If you’re like us, you plod into winter in deep December dreading the cold and the muddy slush. Come late February the loathing is mostly gone – maybe because you’ve gotten used to the cold, or perhaps you know nicer weather is just a few weeks away.
Our spirits improved significantly recently when we realized the maples were stirring and the sugaring season was nigh. Mass Audubon, among others, has begun organizing visits and tours of its sanctuaries that have sapping and sugaring operations. It’s time again to go see how the time-tried tradition is carried out as the warmer days of late winter awaken the trees and the sap begins to flow.
Mass Audubon’s Moose Hill Wildlife Sanctuary in Sharon holds a nighttime “Behind the Scenes” program on Friday beginning at 7 p.m. Geared for adults, it includes tastings of syrup and drinks made with it, a night hike to the sanctuary’s farmhouse, sap house, and sugar shack, an up-close tour of its equipment and processes, and a course on how Moose Hill, located at 293 Moose Hill Parkway, takes the sap from its more than 150 taps and turns it into syrup.
Then, two family-oriented sessions take place Saturday and Sunday at the organization’s Ipswich River Wildlife Sanctuary in Topsfield in “sugaring off tours” for all ages from 10:30 a.m. to 2:30 p.m.
“Learn how to identify a sugar maple, observe tapping and sap-collection methods, watch the sap being boiled down in the sugarhouse, and get a sweet taste of the final product,” the sanctuary, at 87 Perkins Row, says in a release. Dress warmly and wear warm waterproof boots, it adds, since you’ll be outside for an hour and the trails may be wet, muddy, or snow-covered.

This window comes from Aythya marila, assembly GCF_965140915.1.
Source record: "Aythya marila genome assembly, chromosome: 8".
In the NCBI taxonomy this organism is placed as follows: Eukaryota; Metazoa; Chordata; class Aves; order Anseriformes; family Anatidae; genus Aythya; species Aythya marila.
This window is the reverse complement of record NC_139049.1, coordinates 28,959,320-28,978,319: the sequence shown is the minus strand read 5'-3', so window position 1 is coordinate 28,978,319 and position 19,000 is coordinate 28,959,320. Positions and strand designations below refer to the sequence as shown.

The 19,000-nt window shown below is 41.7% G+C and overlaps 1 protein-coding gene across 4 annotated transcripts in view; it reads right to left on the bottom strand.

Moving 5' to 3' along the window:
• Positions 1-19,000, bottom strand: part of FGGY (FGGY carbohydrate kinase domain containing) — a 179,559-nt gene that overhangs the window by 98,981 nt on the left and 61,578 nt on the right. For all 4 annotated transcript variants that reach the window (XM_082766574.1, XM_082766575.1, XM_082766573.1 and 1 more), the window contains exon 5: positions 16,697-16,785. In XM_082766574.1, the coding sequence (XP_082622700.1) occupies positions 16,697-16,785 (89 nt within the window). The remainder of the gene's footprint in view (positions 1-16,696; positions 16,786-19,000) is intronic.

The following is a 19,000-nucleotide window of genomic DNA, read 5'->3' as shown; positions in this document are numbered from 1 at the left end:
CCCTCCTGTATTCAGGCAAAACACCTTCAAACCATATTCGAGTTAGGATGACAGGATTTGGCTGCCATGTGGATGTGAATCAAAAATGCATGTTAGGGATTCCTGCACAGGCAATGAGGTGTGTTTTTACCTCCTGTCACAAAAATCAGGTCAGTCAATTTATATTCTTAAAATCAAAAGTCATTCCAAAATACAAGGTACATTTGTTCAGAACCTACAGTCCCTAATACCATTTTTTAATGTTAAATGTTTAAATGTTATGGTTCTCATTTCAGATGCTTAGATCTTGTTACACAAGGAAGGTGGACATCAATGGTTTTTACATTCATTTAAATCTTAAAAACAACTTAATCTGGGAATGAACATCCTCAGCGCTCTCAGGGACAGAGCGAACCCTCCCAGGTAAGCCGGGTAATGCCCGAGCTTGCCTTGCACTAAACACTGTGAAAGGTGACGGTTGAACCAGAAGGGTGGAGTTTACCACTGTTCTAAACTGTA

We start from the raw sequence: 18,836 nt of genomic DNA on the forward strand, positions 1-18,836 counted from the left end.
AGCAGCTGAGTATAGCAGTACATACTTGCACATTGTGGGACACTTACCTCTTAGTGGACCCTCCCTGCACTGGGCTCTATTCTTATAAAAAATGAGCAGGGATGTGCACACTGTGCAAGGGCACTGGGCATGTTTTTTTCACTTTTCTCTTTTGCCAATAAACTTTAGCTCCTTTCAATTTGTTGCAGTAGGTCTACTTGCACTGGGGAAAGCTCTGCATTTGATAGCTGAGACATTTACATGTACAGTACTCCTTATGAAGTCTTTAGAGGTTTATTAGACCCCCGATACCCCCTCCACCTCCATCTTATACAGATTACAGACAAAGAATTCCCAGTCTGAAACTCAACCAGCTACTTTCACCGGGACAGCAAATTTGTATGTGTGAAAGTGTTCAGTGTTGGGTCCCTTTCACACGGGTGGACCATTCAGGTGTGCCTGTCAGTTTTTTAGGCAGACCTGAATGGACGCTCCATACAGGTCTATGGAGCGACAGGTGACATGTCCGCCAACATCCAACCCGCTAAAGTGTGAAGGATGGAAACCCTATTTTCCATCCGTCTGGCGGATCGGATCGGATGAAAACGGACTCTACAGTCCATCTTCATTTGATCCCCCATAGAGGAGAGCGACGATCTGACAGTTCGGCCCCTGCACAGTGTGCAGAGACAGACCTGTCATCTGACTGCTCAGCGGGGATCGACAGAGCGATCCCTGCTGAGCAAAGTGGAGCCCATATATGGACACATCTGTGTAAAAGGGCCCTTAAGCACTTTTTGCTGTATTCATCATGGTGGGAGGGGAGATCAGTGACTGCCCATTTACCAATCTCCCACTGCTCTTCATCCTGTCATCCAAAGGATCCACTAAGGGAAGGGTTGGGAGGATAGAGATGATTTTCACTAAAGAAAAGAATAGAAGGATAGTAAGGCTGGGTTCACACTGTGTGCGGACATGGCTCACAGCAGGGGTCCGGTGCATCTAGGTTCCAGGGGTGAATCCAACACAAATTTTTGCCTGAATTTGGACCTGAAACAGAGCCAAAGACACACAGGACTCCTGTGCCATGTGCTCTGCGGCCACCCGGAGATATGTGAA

Closer to the city, the Boston Nature Center and Wildlife Sanctuary in Mattapan holds a program suitable for all ages 5 and up on Saturday from 1 to 4 p.m.
“Join us as we tap, collect, and boil down sap from the maple trees found at the Boston Nature Center,” exhorts the sanctuary, at 500 Walk Hill St. “You will learn about the different techniques and equipment used across New England and why sugar maples are so unique.”
For more information on these and other programs, visit www.massaudubon.org.
Mardi Gras in . . . Weston? Yes, indeed – although not the parades and wild parties that everyone knows are happening in New Orleans on Tuesday. The Mardi Gras in Weston is an exhibition on view now through March 20 at the Regis College Fine Arts Center’s Carney Gallery, 235 Wellesley St., in which Robert Freeman captures the vibrancy of the Mardi Gras Indians and their traditions and rituals that go back centuries to Africa and the original tribes of America. An opening reception for the artist and his “Mardi Gras Indians and Other Works” takes place Tuesday from 6:30 to 8:30 p.m. Visit www.regiscollege.edu/fac.
Some worthy fund-raisers, briefly: In Beverly, the third annual “North Shore Shelter Fest” (photo above) takes place on Saturday from 3 to 10 p.m. at First Baptist Church, 221 Cabot St. Proceeds from the festival, featuring nine jazz and rock bands headlined by Jon Butcher Axis, go toward supporting affordable housing through Harborlight Community Partners. Visit www.fbcbeverly.org.
In Lowell, the second annual “Giving Glamorously” charitable evening benefiting the Lowell Transitional Living Center takes place on Thursday from 6 to 9:30 p.m. at the East End Social Club of Lowell, 15 West Fourth St. Former professional boxing champion Micky Ward, a hometown hero to many, is tapped to make a special appearance, and University of Massachusetts Lowell music professor Alan Williams is providing the music, along with Saucy Entertainment. Visit www.ltlc.org.
In Quincy, the Saint Rock Haiti Foundation is raising funds for a new health clinic being built in Saint Rock, Haiti, with a “Building Hope Together” gala on Thursday starting at 6 p.m. at the Granite Links Golf Club, 100 Quarry Hills Drive. The organizers say happily that the Flatley Foundation will match all funds up to $200,000 raised for this event. Visit www.saintrock.org.
L. Kim Tan can be reached at email@example.com.